A landscape painting by Judith Reeve
There is this longing that I become conscious of  in the spring. It is a restlessness that overtakes me and seizes hold of me. Although longing seizes everyone at some point, deep felt longing is an attribute of the artist. It is what drives the creative passion. It is an energy that seeks release and sets the artist on a journey. It is the sole motivation for the journey. I once had an sculptor ask me “why do you paint?” All I could really say truthfully is that I am compelled to. And he said, “that is enough”. “That is enough”, says it all. One needs no other reason. And the compulsion really gets at the heart of the matter. St. Augustine in his Confessions states,” …my heart is restless until it rests in Thee.” The artist remains restless until he finds that place beyond himself.

This sense of longing cannot be resisted. It is like the Greek belief in destiny. The heroes of the great myths cannot help themselves. Even if they make an attempt to change the course they are on, destiny still catches up to them.  This understanding of one’s self, an inner elan, allows the journey to unfold. Compulsion to act becomes the key to the creative life. It is like the breaking up of the ice in spring. Once broken, the river can flow again.

Compulsion is built on two characteristics: an intense emotion and desire in the longing and an intuitive awareness of the connection between things.  This acute sensitivity to things in the world, through the emotions as well as through intuition, allows the artist to support the imagination as well as generate images that speak. Compulsion allows hidden forms to manifest.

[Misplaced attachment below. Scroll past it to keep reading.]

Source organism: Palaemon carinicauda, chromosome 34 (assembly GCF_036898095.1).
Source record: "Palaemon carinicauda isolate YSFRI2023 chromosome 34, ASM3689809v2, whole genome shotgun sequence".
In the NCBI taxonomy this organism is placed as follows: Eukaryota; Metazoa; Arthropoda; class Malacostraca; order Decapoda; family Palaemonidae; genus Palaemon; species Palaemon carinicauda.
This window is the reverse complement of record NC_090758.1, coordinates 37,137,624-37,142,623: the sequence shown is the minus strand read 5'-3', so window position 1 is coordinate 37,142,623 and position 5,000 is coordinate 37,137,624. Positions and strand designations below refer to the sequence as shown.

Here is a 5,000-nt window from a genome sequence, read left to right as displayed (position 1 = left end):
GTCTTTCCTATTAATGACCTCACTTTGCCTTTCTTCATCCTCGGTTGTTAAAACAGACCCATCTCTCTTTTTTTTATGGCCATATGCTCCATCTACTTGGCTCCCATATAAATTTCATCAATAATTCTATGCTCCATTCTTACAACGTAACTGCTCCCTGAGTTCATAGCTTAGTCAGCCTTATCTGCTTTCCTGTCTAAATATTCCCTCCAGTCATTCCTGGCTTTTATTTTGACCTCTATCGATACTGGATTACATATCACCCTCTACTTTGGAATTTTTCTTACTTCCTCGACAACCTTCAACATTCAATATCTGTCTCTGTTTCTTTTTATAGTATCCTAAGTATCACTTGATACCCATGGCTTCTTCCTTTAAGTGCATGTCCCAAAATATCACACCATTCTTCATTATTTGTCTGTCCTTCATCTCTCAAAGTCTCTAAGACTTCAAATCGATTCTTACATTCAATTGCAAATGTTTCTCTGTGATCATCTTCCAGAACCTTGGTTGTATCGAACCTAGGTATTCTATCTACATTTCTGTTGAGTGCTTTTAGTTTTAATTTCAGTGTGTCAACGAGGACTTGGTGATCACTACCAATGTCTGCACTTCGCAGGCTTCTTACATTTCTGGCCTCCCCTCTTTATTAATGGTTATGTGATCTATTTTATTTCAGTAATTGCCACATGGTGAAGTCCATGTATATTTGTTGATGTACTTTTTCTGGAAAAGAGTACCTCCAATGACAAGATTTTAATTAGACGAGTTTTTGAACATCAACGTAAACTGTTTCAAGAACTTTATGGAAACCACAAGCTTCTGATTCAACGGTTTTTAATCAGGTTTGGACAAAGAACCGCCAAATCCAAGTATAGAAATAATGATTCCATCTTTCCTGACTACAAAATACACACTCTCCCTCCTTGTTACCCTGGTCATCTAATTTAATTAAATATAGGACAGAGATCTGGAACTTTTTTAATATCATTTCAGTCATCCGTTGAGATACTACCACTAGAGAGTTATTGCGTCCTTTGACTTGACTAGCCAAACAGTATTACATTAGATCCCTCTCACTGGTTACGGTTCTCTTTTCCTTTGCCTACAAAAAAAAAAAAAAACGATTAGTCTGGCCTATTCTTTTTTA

Skill becomes a secondary aspect. It becomes the language necessary to convey the deep emotions  residing within. Compulsion combined with craft allows this inner life to find form and recognition.  This dual aspect creates an isthmus to images. Skill gives the artist the ability to bring back that image from the other world.

Compulsion is the beginning of transformation. It starts us on the necessary quest. We begin. We traverse many landscapes. At our journeys end, we find that what we were after has been within our grasp all along. When we finally seize the image, it is as though we were looking in a mirror at ourselves and the world. But we could not see it or grasp its significance without the quest. Only the quest allowed us to see what was before us, hidden.

Compulsion is the isthmus between two worlds.

Author: Judith Reeve

For nearly 30 years I've developed my painting practice in the studio, building on what I leaned from my student days at the Lyme Academy of Fine Art. Along with my daily journey creating images which I write about here on this blog, I am also currently writing a book on the color practice of Robert Henri.

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